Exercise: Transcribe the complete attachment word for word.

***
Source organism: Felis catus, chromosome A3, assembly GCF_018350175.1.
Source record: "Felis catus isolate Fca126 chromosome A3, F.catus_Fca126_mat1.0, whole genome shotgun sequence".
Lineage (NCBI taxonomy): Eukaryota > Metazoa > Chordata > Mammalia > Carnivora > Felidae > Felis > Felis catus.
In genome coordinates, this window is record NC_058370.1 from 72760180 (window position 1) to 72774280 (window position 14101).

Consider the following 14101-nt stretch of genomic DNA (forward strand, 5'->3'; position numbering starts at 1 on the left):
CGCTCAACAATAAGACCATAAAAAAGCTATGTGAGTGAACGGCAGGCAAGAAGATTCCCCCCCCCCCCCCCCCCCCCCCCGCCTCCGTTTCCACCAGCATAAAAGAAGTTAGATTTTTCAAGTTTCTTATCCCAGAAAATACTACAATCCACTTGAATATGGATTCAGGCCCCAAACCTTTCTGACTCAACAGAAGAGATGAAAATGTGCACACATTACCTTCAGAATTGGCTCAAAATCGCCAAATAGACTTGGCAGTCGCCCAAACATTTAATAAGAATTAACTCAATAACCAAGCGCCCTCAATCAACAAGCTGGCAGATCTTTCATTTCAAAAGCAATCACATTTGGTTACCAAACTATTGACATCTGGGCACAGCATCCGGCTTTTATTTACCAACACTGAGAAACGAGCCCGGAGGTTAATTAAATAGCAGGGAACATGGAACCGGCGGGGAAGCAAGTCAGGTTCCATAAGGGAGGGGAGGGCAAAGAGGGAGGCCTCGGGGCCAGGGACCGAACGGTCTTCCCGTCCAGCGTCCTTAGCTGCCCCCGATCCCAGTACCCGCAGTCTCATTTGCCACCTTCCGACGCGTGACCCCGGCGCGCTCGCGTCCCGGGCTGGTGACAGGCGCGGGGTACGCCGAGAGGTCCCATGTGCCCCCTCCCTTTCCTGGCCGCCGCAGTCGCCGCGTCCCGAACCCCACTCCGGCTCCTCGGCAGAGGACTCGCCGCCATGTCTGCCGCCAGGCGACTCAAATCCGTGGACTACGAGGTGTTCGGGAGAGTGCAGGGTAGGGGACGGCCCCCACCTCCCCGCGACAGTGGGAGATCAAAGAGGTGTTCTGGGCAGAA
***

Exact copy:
Source organism: Felis catus, chromosome A3, assembly GCF_018350175.1.
Source record: "Felis catus isolate Fca126 chromosome A3, F.catus_Fca126_mat1.0, whole genome shotgun sequence".
Lineage (NCBI taxonomy): Eukaryota > Metazoa > Chordata > Mammalia > Carnivora > Felidae > Felis > Felis catus.
In genome coordinates, this window is record NC_058370.1 from 72760180 (window position 1) to 72774280 (window position 14101).

Consider the following 14101-nt stretch of genomic DNA (forward strand, 5'->3'; position numbering starts at 1 on the left):
CGCTCAACAATAAGACCATAAAAAAGCTATGTGAGTGAACGGCAGGCAAGAAGATTCCCCCCCCCCCCCCCCCCCCCCCCGCCTCCGTTTCCACCAGCATAAAAGAAGTTAGATTTTTCAAGTTTCTTATCCCAGAAAATACTACAATCCACTTGAATATGGATTCAGGCCCCAAACCTTTCTGACTCAACAGAAGAGATGAAAATGTGCACACATTACCTTCAGAATTGGCTCAAAATCGCCAAATAGACTTGGCAGTCGCCCAAACATTTAATAAGAATTAACTCAATAACCAAGCGCCCTCAATCAACAAGCTGGCAGATCTTTCATTTCAAAAGCAATCACATTTGGTTACCAAACTATTGACATCTGGGCACAGCATCCGGCTTTTATTTACCAACACTGAGAAACGAGCCCGGAGGTTAATTAAATAGCAGGGAACATGGAACCGGCGGGGAAGCAAGTCAGGTTCCATAAGGGAGGGGAGGGCAAAGAGGGAGGCCTCGGGGCCAGGGACCGAACGGTCTTCCCGTCCAGCGTCCTTAGCTGCCCCCGATCCCAGTACCCGCAGTCTCATTTGCCACCTTCCGACGCGTGACCCCGGCGCGCTCGCGTCCCGGGCTGGTGACAGGCGCGGGGTACGCCGAGAGGTCCCATGTGCCCCCTCCCTTTCCTGGCCGCCGCAGTCGCCGCGTCCCGAACCCCACTCCGGCTCCTCGGCAGAGGACTCGCCGCCATGTCTGCCGCCAGGCGACTCAAATCCGTGGACTACGAGGTGTTCGGGAGAGTGCAGGGTAGGGGACGGCCCCCACCTCCCCGCGACAGTGGGAGATCAAAGAGGTGTTCTGGGCAGAA